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Bill That Prohibits Single-Use Plastic Bag Carrying Out Bags Heads to Gov.s Desk


TRENTON, NJ--The Assembly has passed S864 (Smith)/A1978 (Pinkin) and the Senate concurred. The bill prohibits the provision or sale of single-use plastic

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NJ State Capitol Dome

carryout bags, single-use paper carryout bags, and expanded polystyrene foam food service products. It also limits provision of single-use plastic straws and appropriates moneys from the Clean Communities Program Fund for public education. The bill passed the Assembly with a vote of 48-24-7 and the Senate concurred with a vote of 26-12. The bill is now on the governor’s desk to sign.


“This is a major environmental victory in our battle against plastics. The Legislature has passed the most comprehensive plastic bill in the nation. This bill will help protect our rivers and streams from plastic that not only hurts the environment but also endangers our wildlife and public health. Plastics are a scourge on our environment. Plastic bags have been known to clog storm drains and fill up detention basins, affecting our water quality. Animals, especially birds, get strangled and suffocated by plastic bags. This legislation is critical because it could make New Jersey a national leader in going after plastics and protecting our environment,” said Jeff Tittel, Director of the New Jersey Sierra Club. “This bill is going to make a big difference in New Jersey. Not only will it reduce our plastic pollution, but it will also save taxpayers money because of tipping fees and the costs of cleaning up storm drains and litter. The Governor needs to sign it as quickly as possible.”


Bans on plastic have proven to be effective. For example, Los Angeles County saw a 94 percent reduction in single-use bags after implementing a ban. This included a 30 percent reduction in paper bag use with a 10-cent fee on other bags. In San Jose, they saw an 89 percent decrease of bags in storm drains, 60 percent fewer in creeks, and 59 percent fewer in streets.


“This is a groundbreaking bill because it is the first in the nation to ban paper bags and allow for the use of hemp bags. We need to be using better alternatives to plastic bags, including hemp bags and reusable bags. Paper bags use more energy and resources than plastic bags do, and they produce more waste than plastic bag production. Banning paper bags will help us move quickly to truly reusable bags and more environmentally-friendly alternatives like hemp,” said Tittel. “This bill is important because it will ban polystyrene containers and single-use plastic bags, including fake thick plastic reusable bags, and will allow paper bags to be used during the transition before banning those as well.”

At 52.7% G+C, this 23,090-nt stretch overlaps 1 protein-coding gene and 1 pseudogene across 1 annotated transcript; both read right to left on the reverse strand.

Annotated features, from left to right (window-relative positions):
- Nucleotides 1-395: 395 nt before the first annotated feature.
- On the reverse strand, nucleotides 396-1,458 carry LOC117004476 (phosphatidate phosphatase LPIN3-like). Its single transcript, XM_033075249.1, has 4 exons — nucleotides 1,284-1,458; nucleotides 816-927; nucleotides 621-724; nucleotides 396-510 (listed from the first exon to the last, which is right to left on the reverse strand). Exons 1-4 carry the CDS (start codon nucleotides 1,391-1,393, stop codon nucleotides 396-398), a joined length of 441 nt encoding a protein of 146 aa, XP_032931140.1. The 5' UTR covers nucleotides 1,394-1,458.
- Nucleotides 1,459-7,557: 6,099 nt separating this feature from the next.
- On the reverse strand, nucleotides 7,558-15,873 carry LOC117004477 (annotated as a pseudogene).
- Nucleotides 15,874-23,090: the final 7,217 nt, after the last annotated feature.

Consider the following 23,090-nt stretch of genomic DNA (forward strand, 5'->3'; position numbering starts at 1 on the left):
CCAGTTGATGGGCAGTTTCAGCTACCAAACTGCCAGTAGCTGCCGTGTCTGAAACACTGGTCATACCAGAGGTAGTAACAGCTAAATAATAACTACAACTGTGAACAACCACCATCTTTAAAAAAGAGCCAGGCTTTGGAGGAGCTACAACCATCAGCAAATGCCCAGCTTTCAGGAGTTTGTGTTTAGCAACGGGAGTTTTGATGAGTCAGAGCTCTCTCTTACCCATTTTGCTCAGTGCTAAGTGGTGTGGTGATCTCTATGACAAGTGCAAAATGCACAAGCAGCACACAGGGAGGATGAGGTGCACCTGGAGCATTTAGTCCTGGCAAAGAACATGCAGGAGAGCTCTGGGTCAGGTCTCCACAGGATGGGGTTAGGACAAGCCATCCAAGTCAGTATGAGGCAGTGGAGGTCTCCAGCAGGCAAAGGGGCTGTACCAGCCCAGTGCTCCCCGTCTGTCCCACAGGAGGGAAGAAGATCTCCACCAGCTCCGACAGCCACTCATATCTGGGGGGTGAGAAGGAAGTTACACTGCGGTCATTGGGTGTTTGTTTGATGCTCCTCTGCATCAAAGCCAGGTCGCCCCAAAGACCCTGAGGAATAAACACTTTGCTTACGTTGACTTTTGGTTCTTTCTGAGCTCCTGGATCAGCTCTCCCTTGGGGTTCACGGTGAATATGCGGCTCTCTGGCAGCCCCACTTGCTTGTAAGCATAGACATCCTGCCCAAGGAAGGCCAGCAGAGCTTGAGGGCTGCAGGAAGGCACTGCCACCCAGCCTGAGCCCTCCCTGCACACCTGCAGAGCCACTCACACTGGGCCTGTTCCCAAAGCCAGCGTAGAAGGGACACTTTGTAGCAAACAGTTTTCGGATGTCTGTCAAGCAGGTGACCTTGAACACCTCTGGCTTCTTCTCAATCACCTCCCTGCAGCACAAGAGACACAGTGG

The bill would prohibit the use of single-use plastic carryout bags and paper bags in stores and food service businesses, and would ban food service businesses from offering single-use plastic straws. It would also ban the sale of polystyrene and would prohibit food service businesses from selling or providing food packaged in polystyrene containers.  


“This is an important day in New Jersey. We have been fighting to get this bill passed for over two years. We cannot afford to wait any longer. This legislation not only bans plastic bags, but also polystyrene and the offering of plastic straws. Polystyrene is dangerous to human health because it contains carcinogenic chemicals such as benzene and styrene, and it has been found in breast milk. It is harmful to the environment because it is not recyclable and does not degrade. Plastic straws pollute our oceans and beaches. Last year, New Jersey found that more than 80% of their trash is plastic and found an increase in plastic straw waste by 59%,” said Tittel. “By reducing how much plastic we use, we can also reduce fracking and fossil fuel use. Plastics are made from natural gas, which means more fossil fuel use, more pipelines, and more fracking.”


Plastics have become a bigger and bigger problem that affects our environment. Rutgers scientists found densities of about 28,000 to more than 3 million plastic particles per square kilometer in the Passaic and Raritan Rivers. Beach sweeps in New Jersey found that beaches from Monmouth County down to Cape May County have microplastics in the ocean and on the beach.


“This is a critical step forward when it comes to protecting our environment from plastics. People are fed up with plastic pollution filling up their storm drains and threatening their drinking water. We have been banning plastic in New Jersey town by town and city by city. With this legislation, we will now have one standard for the entire state. This makes it easier for everyone to follow and implement. It is important that we will now have a statewide ban on plastics to stop plastics getting into our environment and into us. Microplastics have already been found near our drinking water supply, so we could literally be drinking plastic,” said Jeff Tittel, Director of the New Jersey Sierra Club. “We cannot wait any longer. Governor Murphy needs to sign this bill as soon as possible to protect New Jersey from the scourge of plastic.”